Straight edge is a subculture whose members do not take alchohol, narcotics, tobacco and do not partake in casual sex. It is also common for members to refrain from eating meat (perhaps even going full out vegan), taking modern medicine (whether just pain killers, or all the way up to the point it threatens their life), or taking caffeine (although this is actually rarer than you might think). Many believe if you've ever been a regular user of drugs/alchohol, or even if you've used them at all, you can't be a true sXer. I am straight-edge but only in the base definition.

There are a wide variety of reasons. Some simply don't want to mess up their bodies. Some don't want the shallow, immature thrills these substances will give (almost all are under 25 or 30 so social drinking consists of drunken binges rather than a calm beer). Some want to keep their bodies, or especially their minds, pure and free from chemical influence, whether through artificial or natural hormone. Others believe these things are what threaten the natural/sane/balanced way of life, or that it threatens the enviroment too much (these are generally the most rabid and those that dont take any of the above substances except perhaps caffeine. They blame overpopulation especially on these things, with not a little truth to it). Some simply are rebelling against the mainstream universality of these things. Some have been hurt by drug use and want no part of it.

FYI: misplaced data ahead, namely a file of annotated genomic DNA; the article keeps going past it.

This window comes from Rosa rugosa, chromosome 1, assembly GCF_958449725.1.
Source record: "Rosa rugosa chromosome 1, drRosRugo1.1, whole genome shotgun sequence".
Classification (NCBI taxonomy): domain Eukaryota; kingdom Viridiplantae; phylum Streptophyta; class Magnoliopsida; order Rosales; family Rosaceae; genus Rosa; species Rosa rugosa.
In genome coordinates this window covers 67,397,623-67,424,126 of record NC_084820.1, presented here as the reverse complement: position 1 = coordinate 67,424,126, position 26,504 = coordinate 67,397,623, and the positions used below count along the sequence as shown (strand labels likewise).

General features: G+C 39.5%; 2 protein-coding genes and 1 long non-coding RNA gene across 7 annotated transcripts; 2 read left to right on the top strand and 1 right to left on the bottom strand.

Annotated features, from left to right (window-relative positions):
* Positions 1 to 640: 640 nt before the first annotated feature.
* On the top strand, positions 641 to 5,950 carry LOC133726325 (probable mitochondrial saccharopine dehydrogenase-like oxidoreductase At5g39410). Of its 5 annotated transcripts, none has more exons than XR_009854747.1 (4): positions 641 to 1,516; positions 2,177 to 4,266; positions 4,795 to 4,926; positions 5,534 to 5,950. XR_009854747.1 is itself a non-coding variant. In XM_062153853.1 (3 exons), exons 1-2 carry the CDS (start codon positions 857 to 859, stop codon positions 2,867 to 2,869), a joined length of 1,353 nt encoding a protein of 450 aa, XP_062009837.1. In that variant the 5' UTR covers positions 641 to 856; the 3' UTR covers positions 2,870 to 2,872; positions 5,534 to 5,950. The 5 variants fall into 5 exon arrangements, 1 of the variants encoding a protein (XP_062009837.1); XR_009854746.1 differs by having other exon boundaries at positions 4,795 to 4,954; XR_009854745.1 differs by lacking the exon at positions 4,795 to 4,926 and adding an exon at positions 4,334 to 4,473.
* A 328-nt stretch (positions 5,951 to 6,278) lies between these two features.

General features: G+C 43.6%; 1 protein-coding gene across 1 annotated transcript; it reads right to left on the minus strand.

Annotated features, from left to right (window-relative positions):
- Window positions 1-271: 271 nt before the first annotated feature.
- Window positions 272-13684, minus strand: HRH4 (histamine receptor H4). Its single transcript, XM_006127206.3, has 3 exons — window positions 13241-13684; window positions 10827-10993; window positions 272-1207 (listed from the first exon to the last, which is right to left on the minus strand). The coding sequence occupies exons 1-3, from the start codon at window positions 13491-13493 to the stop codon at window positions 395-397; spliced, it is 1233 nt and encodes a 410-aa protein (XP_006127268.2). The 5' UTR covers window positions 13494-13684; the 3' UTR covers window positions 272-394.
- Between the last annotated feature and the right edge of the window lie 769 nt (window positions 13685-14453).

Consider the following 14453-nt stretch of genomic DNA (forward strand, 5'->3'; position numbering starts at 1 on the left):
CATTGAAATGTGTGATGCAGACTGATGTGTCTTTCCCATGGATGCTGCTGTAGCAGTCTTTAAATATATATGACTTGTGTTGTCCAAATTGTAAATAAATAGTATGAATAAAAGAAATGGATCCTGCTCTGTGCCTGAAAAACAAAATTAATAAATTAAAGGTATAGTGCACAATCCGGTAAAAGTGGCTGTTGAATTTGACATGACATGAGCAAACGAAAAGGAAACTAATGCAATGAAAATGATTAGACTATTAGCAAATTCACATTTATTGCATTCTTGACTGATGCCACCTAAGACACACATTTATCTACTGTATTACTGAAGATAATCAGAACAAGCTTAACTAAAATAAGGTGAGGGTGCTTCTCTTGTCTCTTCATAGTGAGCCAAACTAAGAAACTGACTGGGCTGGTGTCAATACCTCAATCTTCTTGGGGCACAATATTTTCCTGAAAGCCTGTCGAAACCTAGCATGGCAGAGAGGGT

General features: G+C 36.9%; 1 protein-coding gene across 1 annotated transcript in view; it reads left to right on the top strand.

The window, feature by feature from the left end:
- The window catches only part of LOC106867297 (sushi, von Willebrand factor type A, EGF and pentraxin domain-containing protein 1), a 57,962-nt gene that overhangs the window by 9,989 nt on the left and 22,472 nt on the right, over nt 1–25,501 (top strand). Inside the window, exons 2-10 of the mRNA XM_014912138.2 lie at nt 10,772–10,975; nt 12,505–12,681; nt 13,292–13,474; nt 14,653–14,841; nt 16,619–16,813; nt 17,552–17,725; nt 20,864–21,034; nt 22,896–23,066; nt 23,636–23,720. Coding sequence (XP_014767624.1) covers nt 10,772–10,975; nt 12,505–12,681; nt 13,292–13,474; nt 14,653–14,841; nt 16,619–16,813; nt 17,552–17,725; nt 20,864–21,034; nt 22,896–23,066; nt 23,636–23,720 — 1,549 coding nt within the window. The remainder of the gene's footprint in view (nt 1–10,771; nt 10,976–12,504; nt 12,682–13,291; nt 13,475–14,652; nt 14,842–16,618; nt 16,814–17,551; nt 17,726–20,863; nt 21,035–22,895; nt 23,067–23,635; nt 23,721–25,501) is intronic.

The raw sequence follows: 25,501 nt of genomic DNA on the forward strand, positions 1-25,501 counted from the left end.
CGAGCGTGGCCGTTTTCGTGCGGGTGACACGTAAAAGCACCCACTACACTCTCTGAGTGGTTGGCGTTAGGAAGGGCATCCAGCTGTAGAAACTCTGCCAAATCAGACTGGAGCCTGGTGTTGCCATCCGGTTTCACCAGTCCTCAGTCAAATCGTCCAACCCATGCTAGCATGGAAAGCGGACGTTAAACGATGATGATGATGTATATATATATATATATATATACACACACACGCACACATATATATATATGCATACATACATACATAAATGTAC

I am straight-edge but not really in the subculture. sXe culture is centered around hardcore shows. It is not uncommon to see a sXer at a punk or metal show but their home is hardcore. I prefer ska, skapunk and punk to hardcore. However, many non hardcore scenes have largish minorities of nonhardcore sxers (South Shore of Massachusetts is one).

Straight edge members generally wear a large black X on the back of their hands. This is a reference to the marks that clubs put on minor's hands to indicate they can't drink. The subculture has hijacked this symbol of exclusion into one of rejection (similar to the "We're here and we're queer" manuever). Many choose not to wear the mark, I am one of these, because of a lack of desire to show off. Others don't wear it because at gutter/street punk shows fights often break out between drunk punks and sxers.

The name is based on a song by Minor Threat